Water scarcity is a real problem in Mexico City, and due to existing gender inequality women bare the brunt of the costs of a lack of water. This manifests itself in everything from laundry to buying potable water, both are time consuming endeavours in places with water scarcity. Mexico City launched a program a few years ago to naturalize rain water collection while also enhancing their rain barrel water collection for homes. These changes combined have had a very positive impact on water usage and gender equality in the city.
There is a gender gap in our cities and it’s all thanks to car-centric design. Everybody knows that cars destroy urban centers and cause a lot of harm to public health. but you may not have thought of the impact cars have on gender. As cities look to modernize themselves by returning streets to people they need to also think about how different people use transportation in the city. Part time workers are more likely to be women and that often means more trips per day than their typical male counterparts. Designing cities through a gendered lens means that the city can accommodate multiple modes of transportation beyond the male-dominated rush hour.
â€œThe discussion on inclusive mobility is gathering steam,â€ said Ricarda Lang, deputy chair of the German Green party. â€œFeminism is not a stand-alone topic, but a perspective that we also apply in the area of urban development and mobility.â€
The issue is more complex than cars versus bikes. In some cities, women cycle less, likely because lanes arenâ€™t wide or secure enough, especially with kid carriers â€” underscoring the importance of transport design. But thereâ€™s no denying car-centric systems face strain.
Numerous grassroot initiatives are demanding restrictions on personal vehicles. One of the most radical is in Berlin, where activists are pushing for a referendum that would all but eliminate private autos in the inner city in favor of walking, cycling and public transport.
The economy isn’t performing too well right now thanks to years of thoughtless growth followed by the hit of COVID-19. The people most hurt by the COVID-19 crisis are the most vulnerable. It’s been widely reported on how women have lost a lot of gains made in the workplace as the “traditional” household roles are now being put back on them. We can do better, and we know how to do better than this.
The previous decade of growth was made at the expense of the environment and people’s wellbeing, the current reboot of the economy doesn’t need to be thoughtless. This time around we can generate economic growth that includes everybody.
YWCA Canada and The Institute for Gender and the Economy at the University of Torontoâ€™s Rotman School of Management have partnered to create a Feminist Economic Recovery Plan for Canada, which proposes a new path forward for Canadaâ€™s economy â€“ one that focuses on changing the structures and barriers that have made some groups more vulnerable to the pandemic and its fallout than others. The report highlights 8 pillars for recovery with a focus on supporting the care economy, investing in social infrastructure and supporting women-owned businesses.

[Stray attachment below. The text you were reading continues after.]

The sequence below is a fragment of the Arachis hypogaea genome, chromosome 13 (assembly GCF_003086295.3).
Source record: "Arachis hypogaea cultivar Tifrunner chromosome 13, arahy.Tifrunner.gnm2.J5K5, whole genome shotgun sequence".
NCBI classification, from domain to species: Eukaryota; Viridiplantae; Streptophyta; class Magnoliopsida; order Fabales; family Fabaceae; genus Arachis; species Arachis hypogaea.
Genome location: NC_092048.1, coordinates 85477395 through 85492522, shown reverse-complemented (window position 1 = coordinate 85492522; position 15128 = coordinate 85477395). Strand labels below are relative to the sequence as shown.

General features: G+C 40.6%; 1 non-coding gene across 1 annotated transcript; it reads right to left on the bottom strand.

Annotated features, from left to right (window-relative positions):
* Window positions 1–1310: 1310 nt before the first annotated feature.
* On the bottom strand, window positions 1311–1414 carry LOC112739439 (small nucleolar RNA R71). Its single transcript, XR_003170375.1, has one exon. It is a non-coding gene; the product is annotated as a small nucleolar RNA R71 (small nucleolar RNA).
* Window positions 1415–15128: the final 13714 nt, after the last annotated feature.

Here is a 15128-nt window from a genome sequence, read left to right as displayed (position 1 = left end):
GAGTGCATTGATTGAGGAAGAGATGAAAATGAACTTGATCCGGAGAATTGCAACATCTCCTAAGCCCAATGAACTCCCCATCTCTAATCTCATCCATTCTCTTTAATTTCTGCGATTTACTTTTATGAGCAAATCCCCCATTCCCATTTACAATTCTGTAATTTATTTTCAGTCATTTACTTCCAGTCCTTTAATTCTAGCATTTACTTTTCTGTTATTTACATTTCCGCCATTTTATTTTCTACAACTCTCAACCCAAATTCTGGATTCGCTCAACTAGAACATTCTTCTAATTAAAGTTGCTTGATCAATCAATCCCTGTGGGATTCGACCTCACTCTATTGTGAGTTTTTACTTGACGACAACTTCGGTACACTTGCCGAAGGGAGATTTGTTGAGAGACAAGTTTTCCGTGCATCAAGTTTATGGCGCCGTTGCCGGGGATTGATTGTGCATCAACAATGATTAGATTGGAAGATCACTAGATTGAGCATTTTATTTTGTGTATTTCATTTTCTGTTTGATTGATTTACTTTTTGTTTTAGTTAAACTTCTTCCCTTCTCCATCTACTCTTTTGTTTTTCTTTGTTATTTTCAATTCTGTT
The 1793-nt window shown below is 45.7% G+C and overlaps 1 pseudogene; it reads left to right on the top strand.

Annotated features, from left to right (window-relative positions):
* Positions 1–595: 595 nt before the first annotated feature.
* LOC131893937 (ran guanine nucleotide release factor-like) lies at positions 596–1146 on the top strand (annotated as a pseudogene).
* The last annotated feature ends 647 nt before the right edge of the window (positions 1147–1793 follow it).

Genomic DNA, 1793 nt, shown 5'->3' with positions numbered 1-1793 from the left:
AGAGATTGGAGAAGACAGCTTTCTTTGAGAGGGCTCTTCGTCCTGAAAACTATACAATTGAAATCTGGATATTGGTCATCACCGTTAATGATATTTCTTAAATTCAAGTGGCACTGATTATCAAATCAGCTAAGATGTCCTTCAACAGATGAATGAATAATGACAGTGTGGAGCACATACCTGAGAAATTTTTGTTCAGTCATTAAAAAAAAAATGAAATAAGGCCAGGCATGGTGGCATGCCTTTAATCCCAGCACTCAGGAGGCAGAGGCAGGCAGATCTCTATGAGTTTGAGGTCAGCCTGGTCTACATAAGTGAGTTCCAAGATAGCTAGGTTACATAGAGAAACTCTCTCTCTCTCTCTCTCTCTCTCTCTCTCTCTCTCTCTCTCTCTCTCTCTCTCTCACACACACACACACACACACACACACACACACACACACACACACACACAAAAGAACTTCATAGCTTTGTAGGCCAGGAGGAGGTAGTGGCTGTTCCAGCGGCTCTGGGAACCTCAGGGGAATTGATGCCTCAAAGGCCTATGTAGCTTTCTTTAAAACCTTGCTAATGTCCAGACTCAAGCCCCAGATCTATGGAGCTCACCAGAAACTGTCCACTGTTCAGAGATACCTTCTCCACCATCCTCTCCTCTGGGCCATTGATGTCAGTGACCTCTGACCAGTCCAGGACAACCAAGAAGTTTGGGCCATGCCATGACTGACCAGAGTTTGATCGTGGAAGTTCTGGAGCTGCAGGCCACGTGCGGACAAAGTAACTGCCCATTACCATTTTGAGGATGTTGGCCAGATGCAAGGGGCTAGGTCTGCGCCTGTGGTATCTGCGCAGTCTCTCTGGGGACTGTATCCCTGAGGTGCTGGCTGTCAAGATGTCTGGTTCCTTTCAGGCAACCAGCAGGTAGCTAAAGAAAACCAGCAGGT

Architects generally want people to feel comfortable around their buildings or interior spaces; however, architects aren’t perfect and may overlook some simple design solutions that can put people at ease. The World Bank Group has released a handbook for urban planners, architects, and anybody shaping our physical environment to use when making (or renovating) spaces. The handbook is all about designing for all genders and ensuring that the built environment is useful and welcoming to all regardless of their gender.
Urban planning and design quite literally shape the environment around us â€” and that environment, in turn, shapes how we live, work, play, move, and rest. This handbook aims to illuminate the relationships between gender inequality, the built environment, and urban planning and design; and to lay out a menu of simple, practicable processes and best practices for urban planning and design projects that build more inclusive cities â€“ for men and women, for those with disabilities, and for those who are marginalized and excluded.
Gender stereotypes and expectations aren’t good for anybody, and there’s more and more evidence that men who worry about having to be the primary income earners hurts their health. The old way of thinking that a man had to earn more than his partner in a heterosexual relationship no longer makes sense. Thanks to the efforts of countless individuals there are fewer obstacles for women to make as much, if not more, than their male counterparts.
She attributes that to gender performances that cloud our judgment. Men are taught to see breadwinning as an obligation; women to see it more as an opportunity. Women are less likely to dwell on what other people will think of them if they arenâ€™t the primary source of income, while men feel the need to take on higher-paying positions, even when the role might just be an anxiety-inducing, taxing, stressful experience.
Of course, generalizations like that reinforce the gender binary at the root of this, but in service of understanding the flaws in that conceptualization.
â€œI would encourage men to feel more free to ask, â€˜Do I really need to do this? Do we need this extra money?â€™â€ she said. â€œI think women are more likely to ask themselves that.â€
Thanks to Delaney!